Annuities 202: Variable Annuities


Today we’ll be looking into variable annuities. Variable annuities first appeared in the 1950’s as a way to help combat spending power loss in fixed annuities. Today, they are still used—for the same reason! Let’s dive in!


How Variable Annuities Work

Variable annuities are created the same way as all annuity contracts: putting in a certain amount of money, or premium, and receiving payments from the insurance company in return. However, that’s where the similarities end.

Variable annuities take your premium and invest it into professionally managed subaccounts. These subaccounts are similar to mutual funds. You choose which subaccounts to invest in and can also choose to put some of your premium into a fixed account. A fixed account guarantees a rate of return, although usually rather low, on the amount that is in this account.

After accumulating for a period of time, you enter the annuitization phase and are given payments from the amount of principal plus any gains you received from the subaccounts. However, many people never annuitize, instead taking the maximum withdrawal amount out each year. Variable annuities are structured to help maximize your potential return on your annuity, but that comes with risk.


Variable Annuity Process

Screen Shot 2019-07-15 at 9.37.50 AM


Risks of Variable Annuities

Variable annuities have greater risk than other annuities, because they have the most market exposure. With these annuities, you can gain more than a guaranteed rate of return, but you can also lose principal. Market downturns may create losses on your original investment, causing a potential decrease in your future income.

Also, because the guarantees and protections provided by annuities are backed by the financial strength and claims-paying ability of the issuing insurance company, buyers may wish to do some research about the insurance company that is providing the annuity before making a purchase. To inquire about the insurance company, you may contact the insurance company or your state insurance department. Be sure to choose your insurance company wisely when purchasing an annuity contract.


Benefits of Variable Annuities

These annuities have the potential to outpace inflation and increase your spending power. They also have the potential to outperform fixed annuities’ guaranteed interest rates. Having the fixed account portion of a variable annuity provides you with a more stable return. Variable annuities are tax-deferred, so you will not pay taxes on any gains until you withdraw the money.


Additional Considerations of Variable Annuities

Despite these benefits, there are other factors that make variable annuities less appealing. Variable annuities can be expensive, because the subaccounts you choose are professionally managed, meaning you have to pay a management fee. Additionally, with the added potential to outperform, there is always the potential to underperform. Variable annuities do not automatically guarantee a return of premium—you have to pay for that security through an income rider. Again, there’s always the risk of company failure as well. An important risk to consider is the possibility of losing your original investment unless you opt to purchase a rider to help protect it.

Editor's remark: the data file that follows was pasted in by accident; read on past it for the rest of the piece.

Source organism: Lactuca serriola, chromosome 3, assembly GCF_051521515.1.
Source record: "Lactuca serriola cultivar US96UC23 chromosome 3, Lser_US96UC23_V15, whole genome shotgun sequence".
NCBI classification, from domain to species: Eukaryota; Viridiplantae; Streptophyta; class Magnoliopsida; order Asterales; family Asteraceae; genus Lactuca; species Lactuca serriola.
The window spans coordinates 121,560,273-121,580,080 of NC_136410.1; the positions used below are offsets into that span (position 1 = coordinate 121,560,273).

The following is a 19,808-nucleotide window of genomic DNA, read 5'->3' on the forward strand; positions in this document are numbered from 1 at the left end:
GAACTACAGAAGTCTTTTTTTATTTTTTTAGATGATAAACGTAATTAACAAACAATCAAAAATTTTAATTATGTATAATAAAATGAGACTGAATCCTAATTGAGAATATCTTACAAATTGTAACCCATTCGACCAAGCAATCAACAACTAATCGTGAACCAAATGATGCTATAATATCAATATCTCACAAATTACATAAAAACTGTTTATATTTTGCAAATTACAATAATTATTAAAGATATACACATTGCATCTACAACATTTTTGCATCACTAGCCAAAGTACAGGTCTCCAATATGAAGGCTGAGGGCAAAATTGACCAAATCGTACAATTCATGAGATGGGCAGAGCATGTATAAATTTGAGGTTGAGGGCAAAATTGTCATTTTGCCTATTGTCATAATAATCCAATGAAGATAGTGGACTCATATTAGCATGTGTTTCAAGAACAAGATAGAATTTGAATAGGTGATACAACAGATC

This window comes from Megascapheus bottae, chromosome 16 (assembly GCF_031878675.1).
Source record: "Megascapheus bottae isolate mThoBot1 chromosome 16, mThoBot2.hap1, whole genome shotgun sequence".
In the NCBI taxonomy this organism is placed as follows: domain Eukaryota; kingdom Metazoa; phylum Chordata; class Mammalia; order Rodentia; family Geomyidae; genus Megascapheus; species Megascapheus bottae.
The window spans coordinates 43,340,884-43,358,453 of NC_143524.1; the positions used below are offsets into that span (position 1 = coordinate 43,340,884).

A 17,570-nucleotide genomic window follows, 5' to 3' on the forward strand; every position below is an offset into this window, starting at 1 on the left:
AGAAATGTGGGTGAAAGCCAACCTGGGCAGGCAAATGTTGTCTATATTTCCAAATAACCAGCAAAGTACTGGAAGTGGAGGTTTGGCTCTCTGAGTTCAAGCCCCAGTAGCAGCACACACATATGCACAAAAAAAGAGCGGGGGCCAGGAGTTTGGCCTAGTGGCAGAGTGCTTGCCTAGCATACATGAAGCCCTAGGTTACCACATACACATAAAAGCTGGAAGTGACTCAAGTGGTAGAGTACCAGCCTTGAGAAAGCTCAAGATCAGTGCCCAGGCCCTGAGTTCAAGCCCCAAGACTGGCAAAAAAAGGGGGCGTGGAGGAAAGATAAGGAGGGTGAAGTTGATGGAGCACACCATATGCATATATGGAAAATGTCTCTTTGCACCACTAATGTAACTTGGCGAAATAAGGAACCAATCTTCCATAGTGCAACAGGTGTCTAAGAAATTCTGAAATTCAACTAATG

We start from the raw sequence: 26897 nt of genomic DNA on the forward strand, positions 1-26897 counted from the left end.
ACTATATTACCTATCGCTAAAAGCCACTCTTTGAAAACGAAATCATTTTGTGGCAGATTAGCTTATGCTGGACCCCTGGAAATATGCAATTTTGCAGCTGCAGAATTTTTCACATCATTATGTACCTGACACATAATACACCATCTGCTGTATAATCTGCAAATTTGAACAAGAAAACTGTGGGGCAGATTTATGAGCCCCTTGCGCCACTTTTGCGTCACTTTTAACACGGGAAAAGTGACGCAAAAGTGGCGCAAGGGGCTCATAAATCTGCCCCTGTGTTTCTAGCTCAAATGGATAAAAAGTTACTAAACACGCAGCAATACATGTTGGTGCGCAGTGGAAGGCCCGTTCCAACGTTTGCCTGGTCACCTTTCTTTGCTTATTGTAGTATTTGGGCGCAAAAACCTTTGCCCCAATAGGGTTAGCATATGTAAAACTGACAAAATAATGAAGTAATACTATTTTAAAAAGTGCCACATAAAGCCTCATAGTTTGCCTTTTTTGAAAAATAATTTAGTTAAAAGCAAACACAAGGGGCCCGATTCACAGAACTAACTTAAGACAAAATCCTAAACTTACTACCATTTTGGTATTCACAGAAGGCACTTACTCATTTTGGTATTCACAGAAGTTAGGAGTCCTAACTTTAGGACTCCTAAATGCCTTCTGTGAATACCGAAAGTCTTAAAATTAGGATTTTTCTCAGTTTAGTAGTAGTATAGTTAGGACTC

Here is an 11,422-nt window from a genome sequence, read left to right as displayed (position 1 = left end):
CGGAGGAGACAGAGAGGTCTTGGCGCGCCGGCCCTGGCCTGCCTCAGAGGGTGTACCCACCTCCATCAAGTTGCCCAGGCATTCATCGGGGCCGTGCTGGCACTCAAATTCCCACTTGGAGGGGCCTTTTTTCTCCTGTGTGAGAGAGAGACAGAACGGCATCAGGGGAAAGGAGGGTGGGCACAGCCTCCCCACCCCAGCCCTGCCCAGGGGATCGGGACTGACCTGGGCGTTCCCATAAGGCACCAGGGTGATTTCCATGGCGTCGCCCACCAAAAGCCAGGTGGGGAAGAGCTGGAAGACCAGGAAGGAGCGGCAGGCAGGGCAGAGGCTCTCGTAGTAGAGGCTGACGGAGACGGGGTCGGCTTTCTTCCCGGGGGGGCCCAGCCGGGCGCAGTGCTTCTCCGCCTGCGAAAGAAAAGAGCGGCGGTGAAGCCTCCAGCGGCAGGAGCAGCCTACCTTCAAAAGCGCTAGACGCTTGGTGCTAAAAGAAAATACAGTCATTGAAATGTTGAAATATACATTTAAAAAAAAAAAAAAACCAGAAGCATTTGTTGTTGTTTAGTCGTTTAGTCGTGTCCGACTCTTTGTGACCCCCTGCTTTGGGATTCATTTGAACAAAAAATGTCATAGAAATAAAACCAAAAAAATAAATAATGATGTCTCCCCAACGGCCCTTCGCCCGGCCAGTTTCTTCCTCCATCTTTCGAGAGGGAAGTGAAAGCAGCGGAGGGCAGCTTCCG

Closing Up Variable Annuities

Variable annuities have potential to be good investments for those who are averse to losing spending power. However, there are many risks that come with that potential to outpace inflation, and an investor must weigh those risks against the possible return. Be sure to examine a variable annuity contract very carefully and request a full prospectus review on it. This will give you information on fees, fund performance, and terms of the annuity contract. Take your time looking over it. You can always contact Creekmur Wealth Advisors with any questions!

This is provided for informational purposes only and is not intended to provide specific tax advice or serve as the basis for any financial decisions. Be sure to speak with qualified professionals before making any decisions about your personal situation. Please note that the information included herein from third parties have been obtained from sources believed to be reliable, but accuracy and completeness cannot be guaranteed.

Securities and advisory services offered only by duly registered individuals through Madison Avenue Securities, LLC (MAS), member of FINRA/SIPC. Investment advisory services offered only by duly registered individuals through AE Wealth Management, LLC (AEWM), a Registered Investment Adviser. MAS and Creekmur Wealth Advisors are not affiliated entities. AEWM and Creekmur Wealth Advisors are not affiliated entities. Investing involves risk, including the potential loss of principal 00189678

Effects Of Interest Rates

Subscribe To Blog Updates

New call-to-action